In 2018, state Sen. Barbara Bollier had grown tired of infighting within the Republican Party she had called hers since the beginning of her political career.
Pushed to the side after her decision to reach across the aisle and back her Democratic colleague, Bollier said "it was past time" to reconsider her stance in the party.
What happened next is likely familiar to those who have spent any time following Bollier’s U.S. Senate bid: Along with two other Statehouse colleagues, she changed parties in 2018 to become a Democrat.
Now she’s looking to defeat Republican U.S. Rep. Roger Marshall to be the first member of her new party to be elected to the U.S. Senate in almost 90 years.
Bollier recently sat down with The Topeka Capital-Journal as part of its 2020 election podcast and story series to discuss her campaign. Marshall’s campaign didn’t respond to multiple requests to do a podcast of his own.
While many are jaded by the notion of electing a moderate, Bollier said that she will be an independent voice in Washington, D.C.
"I’m a tough woman," Bollier said. "And if you check my record over the years I’ve voted against party leadership on both sides to do what is right for the people. That’s always how I’ve done things and a lot of people around me get really challenged by that."
Those who have caught Bollier’s television ads will likely know the key tenets of her campaign. As a physician, she has criticized Marshall’s support of the federal pandemic response and has used her medical background to call for expanding health care for Kansans.
She was strident in her criticism of leaders on both sides in Washington, saying more needs to be done to ensure a COVID-19 relief package gets across the finish line, including expanded unemployment benefits and a freeze on evictions.
"If truly these people won’t come together, we will be in a horrific economic crisis," she said. "Everybody that is in economics predicts that, how important it is that we need to get money into our system. I hope and pray they wake up and get money to the people."
Marshall has repeatedly challenged Bollier’s moderate reputation on a host of issues, most notably abortion and gun control.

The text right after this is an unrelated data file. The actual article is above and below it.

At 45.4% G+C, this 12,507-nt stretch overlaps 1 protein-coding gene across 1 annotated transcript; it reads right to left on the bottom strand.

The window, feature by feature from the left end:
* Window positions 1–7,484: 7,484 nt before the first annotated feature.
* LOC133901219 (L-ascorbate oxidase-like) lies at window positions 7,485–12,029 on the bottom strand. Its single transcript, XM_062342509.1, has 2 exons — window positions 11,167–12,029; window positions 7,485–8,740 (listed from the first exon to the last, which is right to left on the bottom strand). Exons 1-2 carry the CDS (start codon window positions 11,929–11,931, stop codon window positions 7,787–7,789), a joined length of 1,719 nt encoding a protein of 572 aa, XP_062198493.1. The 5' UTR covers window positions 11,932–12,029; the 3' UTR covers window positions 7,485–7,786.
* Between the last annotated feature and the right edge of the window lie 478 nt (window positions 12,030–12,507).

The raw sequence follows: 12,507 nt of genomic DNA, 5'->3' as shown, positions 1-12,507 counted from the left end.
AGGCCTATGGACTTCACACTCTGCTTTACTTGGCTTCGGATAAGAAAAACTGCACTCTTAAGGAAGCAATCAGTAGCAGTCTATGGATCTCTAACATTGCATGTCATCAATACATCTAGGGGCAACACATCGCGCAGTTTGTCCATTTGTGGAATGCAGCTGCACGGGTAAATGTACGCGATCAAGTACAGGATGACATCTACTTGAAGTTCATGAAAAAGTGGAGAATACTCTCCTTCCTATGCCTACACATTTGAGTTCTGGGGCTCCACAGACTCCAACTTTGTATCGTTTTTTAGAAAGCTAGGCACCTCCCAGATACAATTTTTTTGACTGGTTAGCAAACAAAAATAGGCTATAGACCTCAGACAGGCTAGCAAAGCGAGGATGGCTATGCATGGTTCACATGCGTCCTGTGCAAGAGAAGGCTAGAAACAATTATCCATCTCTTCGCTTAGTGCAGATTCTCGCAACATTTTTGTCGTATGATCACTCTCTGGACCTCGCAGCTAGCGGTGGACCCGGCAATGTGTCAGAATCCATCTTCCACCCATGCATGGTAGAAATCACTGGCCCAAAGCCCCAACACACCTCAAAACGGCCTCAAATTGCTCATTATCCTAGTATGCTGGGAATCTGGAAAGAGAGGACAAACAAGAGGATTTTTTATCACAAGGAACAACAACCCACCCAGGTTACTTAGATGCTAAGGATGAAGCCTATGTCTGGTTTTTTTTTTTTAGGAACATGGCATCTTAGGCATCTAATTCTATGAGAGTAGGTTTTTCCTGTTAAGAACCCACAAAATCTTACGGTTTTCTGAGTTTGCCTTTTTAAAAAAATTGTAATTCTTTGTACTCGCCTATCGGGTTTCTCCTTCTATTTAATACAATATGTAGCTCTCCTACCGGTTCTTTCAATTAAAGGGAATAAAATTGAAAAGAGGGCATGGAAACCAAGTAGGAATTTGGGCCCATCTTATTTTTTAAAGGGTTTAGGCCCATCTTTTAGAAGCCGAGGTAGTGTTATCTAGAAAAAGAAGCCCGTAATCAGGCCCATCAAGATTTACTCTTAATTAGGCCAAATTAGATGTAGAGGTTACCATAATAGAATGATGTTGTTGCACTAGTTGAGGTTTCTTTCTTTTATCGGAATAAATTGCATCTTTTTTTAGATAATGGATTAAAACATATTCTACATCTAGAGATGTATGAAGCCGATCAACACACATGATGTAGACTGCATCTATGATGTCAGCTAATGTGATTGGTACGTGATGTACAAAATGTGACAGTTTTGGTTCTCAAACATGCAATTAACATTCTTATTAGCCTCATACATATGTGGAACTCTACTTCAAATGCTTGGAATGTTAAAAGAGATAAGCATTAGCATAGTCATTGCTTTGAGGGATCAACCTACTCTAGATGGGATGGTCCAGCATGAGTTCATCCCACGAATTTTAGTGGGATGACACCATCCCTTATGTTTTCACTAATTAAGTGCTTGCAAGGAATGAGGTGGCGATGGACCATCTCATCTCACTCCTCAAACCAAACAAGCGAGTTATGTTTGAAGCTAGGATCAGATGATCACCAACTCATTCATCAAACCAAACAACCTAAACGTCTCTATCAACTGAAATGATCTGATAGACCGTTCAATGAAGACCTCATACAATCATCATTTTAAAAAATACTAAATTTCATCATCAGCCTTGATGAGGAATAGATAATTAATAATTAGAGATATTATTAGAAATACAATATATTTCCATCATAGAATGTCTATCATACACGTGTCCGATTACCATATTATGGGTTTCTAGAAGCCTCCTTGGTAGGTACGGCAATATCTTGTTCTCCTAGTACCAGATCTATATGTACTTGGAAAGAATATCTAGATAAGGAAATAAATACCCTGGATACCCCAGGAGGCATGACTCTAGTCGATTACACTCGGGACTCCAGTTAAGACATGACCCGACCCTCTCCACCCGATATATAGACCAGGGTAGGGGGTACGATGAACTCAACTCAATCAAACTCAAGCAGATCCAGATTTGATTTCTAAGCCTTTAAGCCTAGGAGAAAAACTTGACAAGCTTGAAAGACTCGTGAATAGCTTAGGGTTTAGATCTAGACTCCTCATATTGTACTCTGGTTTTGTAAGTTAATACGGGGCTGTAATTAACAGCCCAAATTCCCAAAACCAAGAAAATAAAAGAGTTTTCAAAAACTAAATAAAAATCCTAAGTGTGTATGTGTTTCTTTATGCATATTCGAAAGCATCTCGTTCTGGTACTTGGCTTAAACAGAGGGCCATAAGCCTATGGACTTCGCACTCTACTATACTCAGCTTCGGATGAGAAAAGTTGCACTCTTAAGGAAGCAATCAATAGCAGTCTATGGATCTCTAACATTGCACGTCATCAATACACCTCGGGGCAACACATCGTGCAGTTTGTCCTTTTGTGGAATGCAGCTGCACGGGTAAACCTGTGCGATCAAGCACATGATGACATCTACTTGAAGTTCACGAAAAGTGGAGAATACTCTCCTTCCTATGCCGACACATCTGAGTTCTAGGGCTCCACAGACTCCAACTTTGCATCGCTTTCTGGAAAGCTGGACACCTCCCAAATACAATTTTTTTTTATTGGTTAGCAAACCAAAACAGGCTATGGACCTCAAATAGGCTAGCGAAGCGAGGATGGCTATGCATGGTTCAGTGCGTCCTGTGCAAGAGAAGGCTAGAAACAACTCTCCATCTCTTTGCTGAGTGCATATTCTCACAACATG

The latter topic became a major point of contention earlier this month, with Marshall’s campaign circulating a video where Bollier appeared to praise Australia’s strict gun control measures, which included gun buybacks in the wake of a 1996 mass shooting.
Bollier maintained her support of the Second Amendment, both in the video and in the podcast, and noted she grew up hunting with her father.
But that didn’t preclude the need for expanded background checks, something she argued was supported by many gun owners.
"The NRA ... started about safety," Bollier said. "So that should be our focus: How can we have safety and how can we protect against gun violence, which is a public health problem?"
Bollier also toed the line between expressing support for law enforcement, while acknowledging that more needed to be done to support Kansans of color in their interactions with police and the criminal justice system.
"We as white people have failed. We have failed to listen to our Black brothers and sisters to hear them tell us that they have been treated differently by the criminal justice system, by law enforcement, by the courts," she said. "It is a challenge and a huge problem for them."
Defunding the police, she said, wasn’t an option. Instead, she said she would like to see anti-bias training implemented, ensure officers were engaging with the communities they serve and have local governments fund mental health and substance abuse treatment.
"All those things are possible but bottom line is we have to admit there is a problem and move forward to fix it," Bollier said.